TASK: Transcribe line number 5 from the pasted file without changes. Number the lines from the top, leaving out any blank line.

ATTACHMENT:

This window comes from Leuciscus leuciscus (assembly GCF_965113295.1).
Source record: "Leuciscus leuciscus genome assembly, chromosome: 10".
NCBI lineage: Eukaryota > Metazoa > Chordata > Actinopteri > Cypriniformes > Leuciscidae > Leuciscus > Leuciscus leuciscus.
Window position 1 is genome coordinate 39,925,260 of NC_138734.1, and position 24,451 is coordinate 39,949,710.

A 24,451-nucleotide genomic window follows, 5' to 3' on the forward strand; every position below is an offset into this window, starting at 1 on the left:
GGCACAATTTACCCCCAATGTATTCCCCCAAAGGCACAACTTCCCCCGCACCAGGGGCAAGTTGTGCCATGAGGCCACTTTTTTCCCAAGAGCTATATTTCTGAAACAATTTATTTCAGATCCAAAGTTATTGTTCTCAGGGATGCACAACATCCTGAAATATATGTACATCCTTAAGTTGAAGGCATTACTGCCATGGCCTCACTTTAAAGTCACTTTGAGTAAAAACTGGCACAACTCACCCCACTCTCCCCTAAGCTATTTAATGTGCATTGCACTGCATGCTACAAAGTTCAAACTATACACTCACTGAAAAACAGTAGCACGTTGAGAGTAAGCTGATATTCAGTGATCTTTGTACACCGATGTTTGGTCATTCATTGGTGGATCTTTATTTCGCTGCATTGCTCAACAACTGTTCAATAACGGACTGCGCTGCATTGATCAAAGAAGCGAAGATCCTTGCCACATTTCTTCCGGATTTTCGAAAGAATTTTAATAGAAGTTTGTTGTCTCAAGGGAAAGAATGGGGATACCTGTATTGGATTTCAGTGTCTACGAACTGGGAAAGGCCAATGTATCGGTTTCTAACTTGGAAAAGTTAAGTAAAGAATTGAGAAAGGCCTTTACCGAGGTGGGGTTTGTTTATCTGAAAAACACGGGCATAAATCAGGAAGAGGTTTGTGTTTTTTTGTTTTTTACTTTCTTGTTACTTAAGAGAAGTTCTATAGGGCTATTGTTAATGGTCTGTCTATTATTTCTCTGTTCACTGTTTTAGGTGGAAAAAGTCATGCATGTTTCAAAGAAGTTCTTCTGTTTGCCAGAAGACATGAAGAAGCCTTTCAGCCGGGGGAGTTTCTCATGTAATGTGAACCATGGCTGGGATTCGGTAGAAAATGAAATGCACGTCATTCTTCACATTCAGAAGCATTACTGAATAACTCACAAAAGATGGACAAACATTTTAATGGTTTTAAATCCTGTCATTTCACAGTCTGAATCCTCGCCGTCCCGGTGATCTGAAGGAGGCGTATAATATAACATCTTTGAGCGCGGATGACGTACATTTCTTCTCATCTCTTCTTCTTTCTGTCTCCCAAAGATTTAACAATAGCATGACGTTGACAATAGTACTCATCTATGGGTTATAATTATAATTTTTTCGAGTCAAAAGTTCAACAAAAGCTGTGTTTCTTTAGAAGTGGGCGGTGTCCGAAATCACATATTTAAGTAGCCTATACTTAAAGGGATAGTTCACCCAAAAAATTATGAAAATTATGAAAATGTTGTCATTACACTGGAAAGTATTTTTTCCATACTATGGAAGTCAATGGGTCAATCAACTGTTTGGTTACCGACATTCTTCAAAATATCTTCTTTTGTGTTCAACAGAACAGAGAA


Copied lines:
A 24,451-nucleotide genomic window follows, 5' to 3' on the forward strand; every position below is an offset into this window, starting at 1 on the left: